I have a question, when hyperthreading capability makes your cpu two cpus, then when I start a task like unzipping something, it is only ONE cpu still, right? i mean otherwise it would take twice as long ;-). what I mean is, hyperthreading makes your cpu only then "virtually" two, when you really need two, no?
There are times when a CPU is running code and doesnt run to it's full potential (a few more instructions could theorectically be read in amount of time a thread has on a timeslice). What Hyperthreading does (AFAIK) is it allows other threads to take advantage of this "lazytime". This acts like 2 threads being excuted at the same time - not usually possible without 2 processors.
Hyperthreading is Intel's copyrighted term for Symmetric Multi Threading (there's something you can Google for and get good information). Symmetric multithreading is different than symmetric multiprocessing (multiple processors) for several reasons:
1. It's one processor that can process multiple threads at once, not actually two processors.
2. Since it's one processor, the two (or more) threads running share certain registers, L1 and L2 cache availability, etc.
3. Because they must share, there can be contention between the two parallel threads and so they must be scheduled (by the OS and by the processor prefetch logic) in an efficient manner.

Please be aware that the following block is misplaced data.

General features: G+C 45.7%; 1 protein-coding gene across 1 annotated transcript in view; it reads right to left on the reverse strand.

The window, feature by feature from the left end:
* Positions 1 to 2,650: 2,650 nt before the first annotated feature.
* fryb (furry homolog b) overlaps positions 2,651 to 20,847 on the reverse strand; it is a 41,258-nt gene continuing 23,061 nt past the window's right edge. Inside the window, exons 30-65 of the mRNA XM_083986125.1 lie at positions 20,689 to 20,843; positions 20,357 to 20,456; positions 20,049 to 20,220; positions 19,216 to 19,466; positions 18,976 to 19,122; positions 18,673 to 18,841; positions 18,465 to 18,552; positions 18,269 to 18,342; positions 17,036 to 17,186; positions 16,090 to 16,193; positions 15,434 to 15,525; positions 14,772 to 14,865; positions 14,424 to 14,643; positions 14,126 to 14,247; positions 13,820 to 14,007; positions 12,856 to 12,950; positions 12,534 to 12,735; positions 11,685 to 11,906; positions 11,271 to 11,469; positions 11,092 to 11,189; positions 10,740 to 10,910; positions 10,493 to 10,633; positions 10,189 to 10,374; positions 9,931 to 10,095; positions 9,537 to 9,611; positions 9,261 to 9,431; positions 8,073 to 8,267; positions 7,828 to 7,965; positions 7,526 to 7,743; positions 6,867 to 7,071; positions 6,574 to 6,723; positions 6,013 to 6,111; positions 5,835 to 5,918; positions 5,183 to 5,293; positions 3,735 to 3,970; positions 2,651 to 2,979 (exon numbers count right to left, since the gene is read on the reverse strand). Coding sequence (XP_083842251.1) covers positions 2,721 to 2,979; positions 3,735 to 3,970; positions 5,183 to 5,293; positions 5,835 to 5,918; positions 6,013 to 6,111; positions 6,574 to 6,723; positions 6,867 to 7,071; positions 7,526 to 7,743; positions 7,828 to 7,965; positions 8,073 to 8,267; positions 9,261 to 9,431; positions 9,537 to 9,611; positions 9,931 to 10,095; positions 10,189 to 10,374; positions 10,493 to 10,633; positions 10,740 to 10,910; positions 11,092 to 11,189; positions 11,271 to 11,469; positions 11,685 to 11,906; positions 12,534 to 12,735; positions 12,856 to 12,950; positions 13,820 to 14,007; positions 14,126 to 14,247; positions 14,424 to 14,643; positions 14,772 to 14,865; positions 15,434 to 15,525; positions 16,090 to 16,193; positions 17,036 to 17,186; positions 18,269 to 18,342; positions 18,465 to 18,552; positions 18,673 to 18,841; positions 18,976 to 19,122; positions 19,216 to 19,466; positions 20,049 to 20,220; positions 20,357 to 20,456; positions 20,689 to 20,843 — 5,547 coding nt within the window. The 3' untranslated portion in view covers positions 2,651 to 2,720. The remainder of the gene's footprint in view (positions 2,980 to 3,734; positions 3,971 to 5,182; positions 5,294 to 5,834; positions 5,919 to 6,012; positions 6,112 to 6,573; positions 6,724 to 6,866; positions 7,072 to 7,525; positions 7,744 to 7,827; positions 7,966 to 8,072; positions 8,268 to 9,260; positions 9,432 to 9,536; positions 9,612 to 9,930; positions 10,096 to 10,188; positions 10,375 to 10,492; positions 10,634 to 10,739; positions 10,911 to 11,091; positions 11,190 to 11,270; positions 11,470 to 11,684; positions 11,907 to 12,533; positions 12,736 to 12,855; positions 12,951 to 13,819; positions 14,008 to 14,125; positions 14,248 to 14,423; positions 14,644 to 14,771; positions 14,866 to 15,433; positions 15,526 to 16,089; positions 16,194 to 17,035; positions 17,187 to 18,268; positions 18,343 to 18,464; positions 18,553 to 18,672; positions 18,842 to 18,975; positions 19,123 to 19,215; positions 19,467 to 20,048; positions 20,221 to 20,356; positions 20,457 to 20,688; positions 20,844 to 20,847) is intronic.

Intel's hyperthreading has nothing to do with LONG pipelines, it instead has everything to do with multiple execution units in the processor itself. The P4 chips have seperate FPU, Integer, SSE, and SSE2 execution engines inside the core. Before Intel started using HT, only one of those execution engines could run at a time.
Thus, if an FPU instruction came through the pipes, the integer, SSE and SSE2 units were all inactive and just sat there waiting. With Intel's Hyperthreading, they now can allow two of those execution engines to run simultaneously. That doesn't DOUBLE your output, but it does increase it by a noticeable amount if you have unlike instructions that can be run parallel.
So for example, if you have multiple FPU instructions all streamed together, HT isn't going to help at all. If you have a mix of FPU, Integer and SSE that all needs to compute and the instructions are not dependant on eachother, they can be processed in parallel and can rip through them faster.
The absolute best case scenario is something like a 65% increase in processing ability because of cache coherency and branch prediction issues (so it never can actually double). Many multithreaded apps can see a 15-30% increase, basically all others see an average of zero
There are several older applications that will slow down when hyperthreading is enabled, mostly old multithreaded apps that were never actually meant to run in an SMT environment. These apps break off worker threads that are all interdependant of eachother, and often that scenario can make a Hyperthreaded processor stall out even worse than a normal processor would.
These apps are few and far between, and an SMT-aware operating system (Windows XP) can be forced to limit those threads to a single virtual processor in order to keep them from misbehaving and slowing down.
Both AMD and IBM are reportedly looking at SMT options as well, because most modern microprocessors have multiple execution engines that are (quite often) idling. Again, it has nothing to do with total pipeline length, it has only to do with the total number of seperate execution engines on the CPU core.
crap i did forget the "", o well.
In case you were curious who patented HyperThreading the answer is... AMD
Patent number 5,944,816,
i used to be an intel fanboy, then i got an amd.